Turkey’s neo-sultan managed to swing the April 16 constitutional referendum in his favor, but it’s a precarious, illegitimate win — and he knows it. The question now is how President Recep Tayyip Erdogan will handle his biggest domestic threat, a woman no less, who has refused to join his political harem, drawing support — or, at the very least, respect — from unlikely quarters.
Meral Aksener, a 60-year-old seasoned politician and former Turkish interior minister, fired up the campaign trail in the lead-up to the April 16 constitutional referendum. Her rallies calling on Turks to reject Erdogan’s proposed constitutional amendments drew thousands of worshipful supporters who, like her, defied threats and intimidation to make their voices heard. Braving mid-speech power cuts, using battery-powered megaphones, disobeying demonstration bans by local ruling party officials, powering through thugs from her own erstwhile ultranationalist party mucking about her rallies, Aksener thundered on “like a tank,” as one of her female supporters at a rally put it.
She has been dubbed “Asena,” the she-wolf of Turkish mythology who gave birth to 10 half-human, half-wolf males. When accused of the most heinous catch-all political sin in Turkey today — belonging to exiled cleric and alleged coup plotter Fethullah Gulen’s movement — Aksener brushes it off with the no-nonsense brusqueness of a Turkish grandmother.
It’s worth combing through all these labels, plaudits, and allegations, since Aksener is a complex character whose political roots mirror the multilayered diversity of contemporary Turkish politics — and that, in essence, is what makes her a potent threat to Erdogan.
She is a grandmother, a nationalist — some would say ultranationalist — and a political warrior. She is not a Gulenist or a member of “FETO” (Fethullah Gulen Terrorist Organization) as the Turkish government loves to call any of its detractors if it can’t plausibly accuse them of being Kurdish terrorists. She is not pro-Kurdish, of course; as a fervent nationalist, she has no love for Kurds who reject the wisdom of crushing their identity to become model Turks. The antipathy is mutual. She’s not an Islamist. But she is a self-declared pious Muslim, and her links to one of the forebears of the ruling Justice and Development Party (AKP) honchos — plus her resistance to the military meddling in politics in the 1990s — lends her serious cred among the Islamist set.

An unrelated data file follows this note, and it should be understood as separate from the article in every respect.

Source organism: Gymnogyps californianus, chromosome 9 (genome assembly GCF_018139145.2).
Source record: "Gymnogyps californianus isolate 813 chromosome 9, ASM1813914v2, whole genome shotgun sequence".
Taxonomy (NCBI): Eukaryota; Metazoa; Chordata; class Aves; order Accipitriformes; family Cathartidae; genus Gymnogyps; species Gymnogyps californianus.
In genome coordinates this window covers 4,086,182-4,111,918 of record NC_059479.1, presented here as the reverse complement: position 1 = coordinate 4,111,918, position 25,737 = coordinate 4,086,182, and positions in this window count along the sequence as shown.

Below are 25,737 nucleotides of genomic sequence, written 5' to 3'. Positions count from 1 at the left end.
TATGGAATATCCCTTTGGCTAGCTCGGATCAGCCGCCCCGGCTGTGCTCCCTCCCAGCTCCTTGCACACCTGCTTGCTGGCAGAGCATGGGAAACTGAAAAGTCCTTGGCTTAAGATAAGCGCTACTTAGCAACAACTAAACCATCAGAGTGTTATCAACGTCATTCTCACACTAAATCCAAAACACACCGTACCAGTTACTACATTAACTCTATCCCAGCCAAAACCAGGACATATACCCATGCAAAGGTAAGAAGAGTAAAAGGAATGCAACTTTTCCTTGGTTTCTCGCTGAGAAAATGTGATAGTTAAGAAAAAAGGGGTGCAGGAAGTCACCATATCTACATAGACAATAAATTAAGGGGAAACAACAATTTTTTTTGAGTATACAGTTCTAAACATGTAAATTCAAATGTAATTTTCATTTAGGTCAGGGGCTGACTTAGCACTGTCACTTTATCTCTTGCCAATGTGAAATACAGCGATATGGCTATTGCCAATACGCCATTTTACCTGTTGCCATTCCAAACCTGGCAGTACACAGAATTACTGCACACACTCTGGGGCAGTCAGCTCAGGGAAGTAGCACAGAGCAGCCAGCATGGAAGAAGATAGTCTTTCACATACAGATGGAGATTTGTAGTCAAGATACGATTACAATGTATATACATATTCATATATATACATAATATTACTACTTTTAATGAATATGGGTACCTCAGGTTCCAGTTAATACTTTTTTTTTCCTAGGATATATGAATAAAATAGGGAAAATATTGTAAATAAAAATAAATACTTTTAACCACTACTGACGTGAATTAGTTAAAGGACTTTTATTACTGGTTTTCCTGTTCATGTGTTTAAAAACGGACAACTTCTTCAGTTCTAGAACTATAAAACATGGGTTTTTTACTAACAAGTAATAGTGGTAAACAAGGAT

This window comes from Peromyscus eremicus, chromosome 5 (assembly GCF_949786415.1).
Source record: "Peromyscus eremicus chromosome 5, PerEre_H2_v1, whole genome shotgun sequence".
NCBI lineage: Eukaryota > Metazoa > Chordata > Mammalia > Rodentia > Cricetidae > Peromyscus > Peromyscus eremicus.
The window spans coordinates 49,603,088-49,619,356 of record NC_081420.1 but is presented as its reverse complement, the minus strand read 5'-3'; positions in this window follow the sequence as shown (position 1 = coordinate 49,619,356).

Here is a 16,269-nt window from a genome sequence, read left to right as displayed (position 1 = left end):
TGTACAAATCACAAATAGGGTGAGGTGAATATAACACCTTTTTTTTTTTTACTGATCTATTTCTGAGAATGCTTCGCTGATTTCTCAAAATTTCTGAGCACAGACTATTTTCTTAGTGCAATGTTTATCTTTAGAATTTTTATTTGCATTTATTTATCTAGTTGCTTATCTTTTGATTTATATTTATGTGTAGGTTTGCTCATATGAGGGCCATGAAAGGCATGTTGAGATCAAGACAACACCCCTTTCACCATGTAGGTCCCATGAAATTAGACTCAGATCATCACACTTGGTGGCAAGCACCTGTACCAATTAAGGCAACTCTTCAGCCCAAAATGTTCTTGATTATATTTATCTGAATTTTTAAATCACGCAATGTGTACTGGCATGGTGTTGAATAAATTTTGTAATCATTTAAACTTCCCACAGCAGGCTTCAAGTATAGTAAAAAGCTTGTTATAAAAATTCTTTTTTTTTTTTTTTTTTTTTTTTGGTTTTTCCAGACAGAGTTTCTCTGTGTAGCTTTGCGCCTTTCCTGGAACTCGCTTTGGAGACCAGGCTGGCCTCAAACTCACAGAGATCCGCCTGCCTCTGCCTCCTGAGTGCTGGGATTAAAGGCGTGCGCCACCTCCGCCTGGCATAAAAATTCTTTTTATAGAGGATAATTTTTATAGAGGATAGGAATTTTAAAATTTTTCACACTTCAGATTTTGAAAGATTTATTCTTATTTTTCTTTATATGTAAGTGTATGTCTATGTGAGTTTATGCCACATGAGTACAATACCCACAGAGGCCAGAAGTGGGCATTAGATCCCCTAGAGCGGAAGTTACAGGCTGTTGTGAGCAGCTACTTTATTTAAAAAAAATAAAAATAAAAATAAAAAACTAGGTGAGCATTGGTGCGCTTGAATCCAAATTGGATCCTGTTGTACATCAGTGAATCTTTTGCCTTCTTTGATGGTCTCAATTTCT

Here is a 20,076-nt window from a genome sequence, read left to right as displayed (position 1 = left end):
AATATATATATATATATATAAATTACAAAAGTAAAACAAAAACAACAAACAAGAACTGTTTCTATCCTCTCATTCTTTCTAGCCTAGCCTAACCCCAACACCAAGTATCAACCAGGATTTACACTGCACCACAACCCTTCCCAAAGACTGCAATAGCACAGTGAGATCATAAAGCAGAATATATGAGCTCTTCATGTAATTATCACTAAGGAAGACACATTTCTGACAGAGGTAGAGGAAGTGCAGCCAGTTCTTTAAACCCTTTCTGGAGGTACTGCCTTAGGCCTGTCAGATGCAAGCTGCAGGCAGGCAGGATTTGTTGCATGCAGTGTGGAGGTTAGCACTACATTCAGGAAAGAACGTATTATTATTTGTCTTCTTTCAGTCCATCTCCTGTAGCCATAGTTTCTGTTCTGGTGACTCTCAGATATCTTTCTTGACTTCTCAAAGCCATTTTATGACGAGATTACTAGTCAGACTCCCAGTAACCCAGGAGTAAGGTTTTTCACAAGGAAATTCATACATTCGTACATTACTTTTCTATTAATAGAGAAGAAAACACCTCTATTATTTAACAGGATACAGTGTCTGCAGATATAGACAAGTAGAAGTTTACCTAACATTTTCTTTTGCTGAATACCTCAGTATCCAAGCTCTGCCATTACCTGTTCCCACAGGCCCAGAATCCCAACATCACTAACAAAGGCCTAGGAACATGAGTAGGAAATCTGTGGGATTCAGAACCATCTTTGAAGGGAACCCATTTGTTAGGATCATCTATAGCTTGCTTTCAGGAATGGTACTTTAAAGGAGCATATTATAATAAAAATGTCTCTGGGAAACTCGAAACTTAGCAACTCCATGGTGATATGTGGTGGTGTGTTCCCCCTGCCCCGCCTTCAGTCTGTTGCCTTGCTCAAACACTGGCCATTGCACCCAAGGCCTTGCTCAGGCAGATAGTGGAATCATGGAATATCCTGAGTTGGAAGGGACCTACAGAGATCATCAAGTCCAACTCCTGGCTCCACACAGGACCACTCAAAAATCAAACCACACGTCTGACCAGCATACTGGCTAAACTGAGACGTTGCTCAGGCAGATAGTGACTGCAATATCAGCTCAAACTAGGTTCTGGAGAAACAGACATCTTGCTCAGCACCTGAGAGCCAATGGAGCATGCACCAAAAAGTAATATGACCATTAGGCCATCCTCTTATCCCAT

As for that florid comparison to the she-wolf Asena, it does have some lupine consistency: Aksener leads a breakaway faction of the ultranationalist Nationalist Movement Party (MHP) whose youth wing, the Grey Wolves, has a decades-long tradition of fascist violence.
Over the past few months, one of the more disturbing signs on the referendum campaign trail was the frequent display of the Grey Wolves gesture at AKP rallies supporting the “Yes” vote. A hand sign representing a wolf head made by holding up the index and little fingers while touching the thumb to the middle two digits, the Grey Wolves sign is seen as a Turkish equivalent of the Nazi salute. Under current MHP leader Devlet Bahceli, the party has been reformed, though the wolverine sign remains commonplace.
But it remains a disquieting display and a disturbing reminder of the unlikely alliances Erdogan has had to forge to get those sweeping presidential powers he has been seeking for so long.
Erdogan’s constitutional referendum train took to the rails in January when the president, riding a patriotic wave after the July 2016 coup attempt, managed to get parliamentary approval for a raft of 18 article amendments swapping Turkey’s parliamentary system for a presidential one. He secured a parliamentary majority for the measure by the skin of his teeth, only after he secured MHP support. Bahceli, the raspy-voiced leader of the MHP, was an unlikely convert to Erdogan’s executive presidency gospel: The aging ultranationalist had long dismissed it as a system with “no balances, no checks, and no brakes” and a “sultanate with no throne.”
But in the end, there were no brakes on Bahceli’s political machinations. Erdogan had helped Bahceli stave off a party leadership challenge by Aksener. The AKP strongman managed that by getting one of the country’s ever-pliant courts to rule against Aksener’s leadership bid. A former MHP senior official told the Economist that his former boss may have been offered a cabinet post after the 2019 elections. Deals were done, favors had to be returned; it’s the usual palace intrigue of Turkish politics today.